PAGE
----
treatment

 

This week, there has been a major breakthrough in Covid-19 treatment. Dexamethasone has been heralded as a life-saving drug. In this article, we will break down what this drug does, who it is for and possible side effects.

 

What is Dexamethasone?

 

Dexamethasone (C22H29FO5) is a low-dose steroid treatment. It is a cheap and widely available drug. The drug is part of the world’s biggest Covid-19 trial, testing existing treatments to see if they also work for coronavirus.

Dexamethasone as been in use since the early 1960s. It treats a wide range of conditions including inflammation, asthma, arthritis and some skin conditions.

The UK government has 200,000 courses of the drug in its stockpile and says the NHS will make this dexamethasone available to all patients who would benefit from it.

For covid-19 patients, the drug will be intravenous in intensive care and in tablet form for less seriously ill patients.

 

Who does it work for?

 

Dexamethasone has been found to be highly effective for those seriously ill with covid-19. It is not for those with a mild illness. It is most effective for those on ventilators, where is was shown to cut the number of people dying by a third. For those just requiring oxygen treatment in hospital, it cut deaths by a fifth.

And it could be of huge benefit in poorer countries with high numbers of Covid-19 patients. The drug is cheaper in those countries, making it a great cost-effective solution.

Dexamethasone does not appear to help people with milder symptoms of coronavirus who do not need medical help with their breathing.

 

The trial

 

In the trial at Oxford University, about 2,000 hospital patients took dexamethasone and more than 4,000 did not.

For patients on ventilators, it cut the risk of death from 40% to 28%.

For patients needing oxygen, it cut the risk of death from 25% to 20%.

Chief investigator Prof Peter Horby said: “This is the only drug so far that has been shown to reduce mortality – and it reduces it significantly. It’s a major breakthrough.”

The UK trial was able to stop because of such significant results.

Lead researcher Prof Martin Landray said the findings suggest that it could save one life in:

  • every eight patients on a ventilator
  • every 20-25 needing oxygen

It appears to help stop some of the damage that can happen when the body’s immune system goes into overdrive as it tries to fight off coronavirus. This over-reaction, a cytokine storm, can be deadly.

 

Other drugs being tested

 

The Recovery Trial, running since March, also is investigating the malaria drug hydroxychloroquine. It has subsequently been ditched amid concerns it increases fatalities and heart problems.

 

The antiviral drug Remdesivir has been shown to reduce the duration of coronavirus symptoms from 15 days to 11. However, the evidence was not strong enough to show whether it will reduce mortality. Unlike dexamethasone, Remdesivir is a new drug with limited supplies and an unknown price tag.

 

What are the potential side effects of this covid-19 treatment?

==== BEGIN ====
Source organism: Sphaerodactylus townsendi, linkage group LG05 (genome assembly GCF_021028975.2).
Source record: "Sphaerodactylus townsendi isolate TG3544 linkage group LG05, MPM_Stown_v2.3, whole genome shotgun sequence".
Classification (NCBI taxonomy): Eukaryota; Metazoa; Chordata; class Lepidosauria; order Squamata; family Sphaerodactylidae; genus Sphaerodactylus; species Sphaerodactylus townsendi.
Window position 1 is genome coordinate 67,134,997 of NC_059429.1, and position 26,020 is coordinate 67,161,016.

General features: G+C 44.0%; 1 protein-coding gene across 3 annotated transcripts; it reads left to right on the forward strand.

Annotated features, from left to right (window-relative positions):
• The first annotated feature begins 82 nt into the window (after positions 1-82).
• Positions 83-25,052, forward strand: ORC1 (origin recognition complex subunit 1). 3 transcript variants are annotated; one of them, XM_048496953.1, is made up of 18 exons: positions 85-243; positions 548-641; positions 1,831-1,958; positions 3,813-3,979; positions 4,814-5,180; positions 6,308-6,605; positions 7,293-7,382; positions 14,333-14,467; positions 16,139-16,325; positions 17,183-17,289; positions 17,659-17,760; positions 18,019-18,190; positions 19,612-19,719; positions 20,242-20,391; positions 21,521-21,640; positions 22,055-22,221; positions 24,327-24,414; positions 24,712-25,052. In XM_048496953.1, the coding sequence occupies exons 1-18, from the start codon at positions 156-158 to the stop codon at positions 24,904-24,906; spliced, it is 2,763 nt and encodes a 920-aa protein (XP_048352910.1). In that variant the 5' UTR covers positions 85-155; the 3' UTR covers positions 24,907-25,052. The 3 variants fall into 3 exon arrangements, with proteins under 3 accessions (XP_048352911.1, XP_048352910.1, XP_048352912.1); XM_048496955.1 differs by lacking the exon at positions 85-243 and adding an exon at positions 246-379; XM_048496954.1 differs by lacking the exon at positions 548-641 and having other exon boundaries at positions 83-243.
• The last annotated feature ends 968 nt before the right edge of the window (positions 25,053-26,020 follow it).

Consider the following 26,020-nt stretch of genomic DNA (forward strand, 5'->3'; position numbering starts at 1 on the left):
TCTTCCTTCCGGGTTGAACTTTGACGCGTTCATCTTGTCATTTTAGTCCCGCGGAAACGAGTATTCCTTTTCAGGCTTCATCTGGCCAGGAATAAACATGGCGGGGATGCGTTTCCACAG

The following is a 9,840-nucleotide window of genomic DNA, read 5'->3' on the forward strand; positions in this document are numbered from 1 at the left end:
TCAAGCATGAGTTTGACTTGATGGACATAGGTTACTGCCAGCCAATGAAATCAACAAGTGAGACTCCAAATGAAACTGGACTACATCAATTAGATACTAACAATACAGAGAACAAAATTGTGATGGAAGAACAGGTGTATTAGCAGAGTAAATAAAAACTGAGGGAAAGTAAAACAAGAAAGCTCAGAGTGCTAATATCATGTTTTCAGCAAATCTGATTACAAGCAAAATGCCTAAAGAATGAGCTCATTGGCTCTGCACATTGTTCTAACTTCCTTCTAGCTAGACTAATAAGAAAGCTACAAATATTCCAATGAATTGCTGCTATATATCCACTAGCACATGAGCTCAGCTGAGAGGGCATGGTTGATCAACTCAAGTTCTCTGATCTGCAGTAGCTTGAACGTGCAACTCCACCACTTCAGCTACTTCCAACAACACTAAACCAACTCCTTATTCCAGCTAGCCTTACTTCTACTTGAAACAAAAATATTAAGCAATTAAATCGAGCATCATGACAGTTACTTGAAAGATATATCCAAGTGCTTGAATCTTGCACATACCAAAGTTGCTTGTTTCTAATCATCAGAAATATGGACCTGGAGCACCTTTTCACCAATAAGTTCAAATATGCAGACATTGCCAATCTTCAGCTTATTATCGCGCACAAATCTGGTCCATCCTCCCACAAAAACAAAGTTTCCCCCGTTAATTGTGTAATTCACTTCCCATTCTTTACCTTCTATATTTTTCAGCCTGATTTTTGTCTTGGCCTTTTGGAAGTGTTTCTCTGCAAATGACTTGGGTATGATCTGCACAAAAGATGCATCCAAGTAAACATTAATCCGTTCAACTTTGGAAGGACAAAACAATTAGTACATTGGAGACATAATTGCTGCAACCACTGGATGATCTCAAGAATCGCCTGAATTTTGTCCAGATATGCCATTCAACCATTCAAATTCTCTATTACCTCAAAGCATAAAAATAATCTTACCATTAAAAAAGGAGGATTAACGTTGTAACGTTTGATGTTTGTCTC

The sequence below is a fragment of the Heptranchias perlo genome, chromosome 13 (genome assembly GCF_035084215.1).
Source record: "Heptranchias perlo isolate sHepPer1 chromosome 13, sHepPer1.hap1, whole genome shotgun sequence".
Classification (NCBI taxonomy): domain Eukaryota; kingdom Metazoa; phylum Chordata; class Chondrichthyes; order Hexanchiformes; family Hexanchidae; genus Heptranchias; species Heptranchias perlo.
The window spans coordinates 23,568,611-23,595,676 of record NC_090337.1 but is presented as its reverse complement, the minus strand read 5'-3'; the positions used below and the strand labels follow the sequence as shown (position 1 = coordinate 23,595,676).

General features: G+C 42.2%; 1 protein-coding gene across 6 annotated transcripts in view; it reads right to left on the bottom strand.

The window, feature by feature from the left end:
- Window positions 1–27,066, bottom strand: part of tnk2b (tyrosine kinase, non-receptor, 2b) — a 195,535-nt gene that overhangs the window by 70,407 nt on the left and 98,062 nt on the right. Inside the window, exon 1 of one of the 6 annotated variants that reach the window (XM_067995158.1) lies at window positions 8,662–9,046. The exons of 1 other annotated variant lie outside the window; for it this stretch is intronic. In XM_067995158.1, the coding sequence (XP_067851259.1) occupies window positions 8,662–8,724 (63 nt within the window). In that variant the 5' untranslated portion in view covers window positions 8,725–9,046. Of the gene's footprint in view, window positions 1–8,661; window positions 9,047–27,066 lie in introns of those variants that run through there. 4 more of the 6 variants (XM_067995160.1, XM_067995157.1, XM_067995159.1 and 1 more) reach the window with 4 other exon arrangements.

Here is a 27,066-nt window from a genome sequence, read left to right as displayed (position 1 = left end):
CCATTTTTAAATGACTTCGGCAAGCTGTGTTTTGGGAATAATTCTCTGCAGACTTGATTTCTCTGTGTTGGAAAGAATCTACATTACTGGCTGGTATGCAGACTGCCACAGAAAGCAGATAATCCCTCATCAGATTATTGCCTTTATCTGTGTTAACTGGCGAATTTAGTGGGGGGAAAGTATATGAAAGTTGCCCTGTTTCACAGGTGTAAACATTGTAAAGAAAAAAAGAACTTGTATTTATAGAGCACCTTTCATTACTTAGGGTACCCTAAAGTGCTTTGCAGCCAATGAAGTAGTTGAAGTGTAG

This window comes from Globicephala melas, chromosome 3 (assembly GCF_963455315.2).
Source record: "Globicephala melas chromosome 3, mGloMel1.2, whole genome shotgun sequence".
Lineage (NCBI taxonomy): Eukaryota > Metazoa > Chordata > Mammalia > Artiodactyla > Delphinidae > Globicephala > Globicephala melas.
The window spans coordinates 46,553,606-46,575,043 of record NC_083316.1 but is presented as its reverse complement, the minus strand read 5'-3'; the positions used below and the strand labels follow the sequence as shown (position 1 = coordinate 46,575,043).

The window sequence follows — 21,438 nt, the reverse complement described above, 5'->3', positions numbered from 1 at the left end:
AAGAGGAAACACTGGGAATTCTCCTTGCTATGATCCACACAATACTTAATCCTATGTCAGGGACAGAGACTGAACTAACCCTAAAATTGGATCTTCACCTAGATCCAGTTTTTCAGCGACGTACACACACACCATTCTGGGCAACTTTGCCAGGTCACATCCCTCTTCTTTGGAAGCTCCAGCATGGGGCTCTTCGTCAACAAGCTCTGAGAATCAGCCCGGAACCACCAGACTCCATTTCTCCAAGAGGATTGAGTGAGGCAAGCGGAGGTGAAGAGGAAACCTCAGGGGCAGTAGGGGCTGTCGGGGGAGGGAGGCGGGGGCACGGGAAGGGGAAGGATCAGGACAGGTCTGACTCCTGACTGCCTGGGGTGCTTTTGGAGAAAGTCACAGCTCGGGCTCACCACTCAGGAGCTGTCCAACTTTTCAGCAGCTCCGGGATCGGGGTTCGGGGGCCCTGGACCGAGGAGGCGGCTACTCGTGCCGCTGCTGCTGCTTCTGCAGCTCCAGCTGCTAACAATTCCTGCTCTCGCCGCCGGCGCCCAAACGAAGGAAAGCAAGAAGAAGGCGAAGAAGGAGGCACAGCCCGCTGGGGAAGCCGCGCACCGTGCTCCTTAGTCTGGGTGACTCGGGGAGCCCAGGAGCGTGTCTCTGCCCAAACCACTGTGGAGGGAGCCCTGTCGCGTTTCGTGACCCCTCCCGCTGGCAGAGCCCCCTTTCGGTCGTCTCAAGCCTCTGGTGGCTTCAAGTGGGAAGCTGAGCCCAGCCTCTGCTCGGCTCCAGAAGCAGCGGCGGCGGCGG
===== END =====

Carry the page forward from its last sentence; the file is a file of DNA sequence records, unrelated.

This is a well-established drug and has been generically available for many years. It is generally well-tolerated. However, with all medication, there are possible side-effects.

There is always a risk-benefit ratio when assessing treatment and in this situation. In this situation when someone is extremely ill and on a ventilator, the following possible side-effects are of less concern. Not all patients are likely to experience possible side-effects.

The UK’s National Institute for Health and Care Excellence (NICE) lists the following conditions as common or very common side-effects of all corticosteroids, including dexamethasone:

  • Anxiety
  • Behaviour abnormalities
  • Cognitive impairment
  • Cushing’s syndrome; electrolyte imbalance
  • Fatigue
  • Fluid retention
  • Headaches
  • Hypertension
  • Menstrual cycle irregularities
  • Nausea
  • Osteoporosis
  • Skin reactions
  • Sleep disorders
  • Weight increase

More uncommon side-effects include bigger appetite, eye disorders, heart failure, seizure, tuberculosis reactivation and vertigo.

Further warnings around side-effects centre on risks associated with long therapy with corticosteroids, which is unlikely to be the case with patients suffering from Covid-19.

However, those taking corticosteroids should take special care to avoid exposure to chicken pox – unless they have previously had the illness – and measles, both of which are may place a patient at greater risk.

The NICE guidance also says systemic corticosteroids, particularly in high doses, could link to “psychiatric reactions including euphoria, insomnia, irritability, mood lability, suicidal thoughts, and behavioural disturbances”.

 

What does this mean for beating the pandemic?

 

From the trial, about 19 out of 20 patients with coronavirus recover without being going to hospital. Bringing this drug to the public would take a huge amount of pressure off the NHS.

Prime Minister Boris Johnson says there was a genuine case to celebrate “a remarkable British scientific achievement”. He adds “We have taken steps to ensure we have enough supplies, even in the event of a second peak.”

Researcher Prof Landrays says “The treatment is up to 10 days of dexamethasone and it costs about £5 per patient. So essentially it costs £35 to save a life. This is a drug that is globally available. When appropriate, hospital patients should now take it without delay.”

People should not go out and buy it to take at home.

This major breakthrough is something to celebrate. It means patients across the world can benefit from this cheap and easily accessible drug immediately.

 

 

About us

 

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